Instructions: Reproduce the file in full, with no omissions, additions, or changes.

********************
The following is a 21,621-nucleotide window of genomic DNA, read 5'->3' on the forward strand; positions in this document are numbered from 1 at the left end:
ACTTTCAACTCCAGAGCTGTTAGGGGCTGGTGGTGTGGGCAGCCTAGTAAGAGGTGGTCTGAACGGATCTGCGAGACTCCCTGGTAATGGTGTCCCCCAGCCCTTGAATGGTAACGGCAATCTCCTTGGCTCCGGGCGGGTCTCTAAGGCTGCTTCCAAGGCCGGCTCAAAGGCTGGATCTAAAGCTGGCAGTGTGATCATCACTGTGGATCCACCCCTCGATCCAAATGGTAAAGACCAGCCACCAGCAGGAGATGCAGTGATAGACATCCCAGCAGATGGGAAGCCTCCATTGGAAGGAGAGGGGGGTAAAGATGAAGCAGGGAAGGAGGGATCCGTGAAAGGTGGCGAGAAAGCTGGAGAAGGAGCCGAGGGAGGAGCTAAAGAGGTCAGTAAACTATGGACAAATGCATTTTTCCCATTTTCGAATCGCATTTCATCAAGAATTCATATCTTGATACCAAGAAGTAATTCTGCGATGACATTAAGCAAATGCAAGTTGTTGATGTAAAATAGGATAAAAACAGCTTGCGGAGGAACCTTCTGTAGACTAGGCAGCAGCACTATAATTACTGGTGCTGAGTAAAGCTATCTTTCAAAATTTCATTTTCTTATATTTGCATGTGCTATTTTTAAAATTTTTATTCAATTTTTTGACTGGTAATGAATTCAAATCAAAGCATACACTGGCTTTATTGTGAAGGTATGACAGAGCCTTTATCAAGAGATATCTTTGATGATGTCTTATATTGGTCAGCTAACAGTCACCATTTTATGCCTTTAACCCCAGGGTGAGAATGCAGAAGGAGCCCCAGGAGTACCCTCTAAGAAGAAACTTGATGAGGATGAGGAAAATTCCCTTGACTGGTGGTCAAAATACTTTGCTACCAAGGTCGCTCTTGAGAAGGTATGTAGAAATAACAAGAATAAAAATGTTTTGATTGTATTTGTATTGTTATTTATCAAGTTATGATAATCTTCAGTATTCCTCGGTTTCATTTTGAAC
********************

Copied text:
The following is a 21,621-nucleotide window of genomic DNA, read 5'->3' on the forward strand; positions in this document are numbered from 1 at the left end:
ACTTTCAACTCCAGAGCTGTTAGGGGCTGGTGGTGTGGGCAGCCTAGTAAGAGGTGGTCTGAACGGATCTGCGAGACTCCCTGGTAATGGTGTCCCCCAGCCCTTGAATGGTAACGGCAATCTCCTTGGCTCCGGGCGGGTCTCTAAGGCTGCTTCCAAGGCCGGCTCAAAGGCTGGATCTAAAGCTGGCAGTGTGATCATCACTGTGGATCCACCCCTCGATCCAAATGGTAAAGACCAGCCACCAGCAGGAGATGCAGTGATAGACATCCCAGCAGATGGGAAGCCTCCATTGGAAGGAGAGGGGGGTAAAGATGAAGCAGGGAAGGAGGGATCCGTGAAAGGTGGCGAGAAAGCTGGAGAAGGAGCCGAGGGAGGAGCTAAAGAGGTCAGTAAACTATGGACAAATGCATTTTTCCCATTTTCGAATCGCATTTCATCAAGAATTCATATCTTGATACCAAGAAGTAATTCTGCGATGACATTAAGCAAATGCAAGTTGTTGATGTAAAATAGGATAAAAACAGCTTGCGGAGGAACCTTCTGTAGACTAGGCAGCAGCACTATAATTACTGGTGCTGAGTAAAGCTATCTTTCAAAATTTCATTTTCTTATATTTGCATGTGCTATTTTTAAAATTTTTATTCAATTTTTTGACTGGTAATGAATTCAAATCAAAGCATACACTGGCTTTATTGTGAAGGTATGACAGAGCCTTTATCAAGAGATATCTTTGATGATGTCTTATATTGGTCAGCTAACAGTCACCATTTTATGCCTTTAACCCCAGGGTGAGAATGCAGAAGGAGCCCCAGGAGTACCCTCTAAGAAGAAACTTGATGAGGATGAGGAAAATTCCCTTGACTGGTGGTCAAAATACTTTGCTACCAAGGTCGCTCTTGAGAAGGTATGTAGAAATAACAAGAATAAAAATGTTTTGATTGTATTTGTATTGTTATTTATCAAGTTATGATAATCTTCAGTATTCCTCGGTTTCATTTTGAAC